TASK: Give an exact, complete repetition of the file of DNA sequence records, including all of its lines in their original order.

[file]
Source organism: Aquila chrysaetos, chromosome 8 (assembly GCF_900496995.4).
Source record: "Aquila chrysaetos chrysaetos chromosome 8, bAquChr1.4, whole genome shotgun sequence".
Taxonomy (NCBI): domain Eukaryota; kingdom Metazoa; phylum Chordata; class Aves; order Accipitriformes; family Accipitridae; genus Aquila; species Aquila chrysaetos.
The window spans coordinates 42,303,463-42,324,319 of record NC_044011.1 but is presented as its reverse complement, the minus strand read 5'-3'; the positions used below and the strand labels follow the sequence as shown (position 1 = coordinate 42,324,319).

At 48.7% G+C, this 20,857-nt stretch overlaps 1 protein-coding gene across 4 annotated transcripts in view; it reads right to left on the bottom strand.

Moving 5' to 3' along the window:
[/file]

Source organism: Aquila chrysaetos, chromosome 8 (assembly GCF_900496995.4).
Source record: "Aquila chrysaetos chrysaetos chromosome 8, bAquChr1.4, whole genome shotgun sequence".
Taxonomy (NCBI): domain Eukaryota; kingdom Metazoa; phylum Chordata; class Aves; order Accipitriformes; family Accipitridae; genus Aquila; species Aquila chrysaetos.
The window spans coordinates 42,303,463-42,324,319 of record NC_044011.1 but is presented as its reverse complement, the minus strand read 5'-3'; the positions used below and the strand labels follow the sequence as shown (position 1 = coordinate 42,324,319).

At 48.7% G+C, this 20,857-nt stretch overlaps 1 protein-coding gene across 4 annotated transcripts in view; it reads right to left on the bottom strand.

Moving 5' to 3' along the window: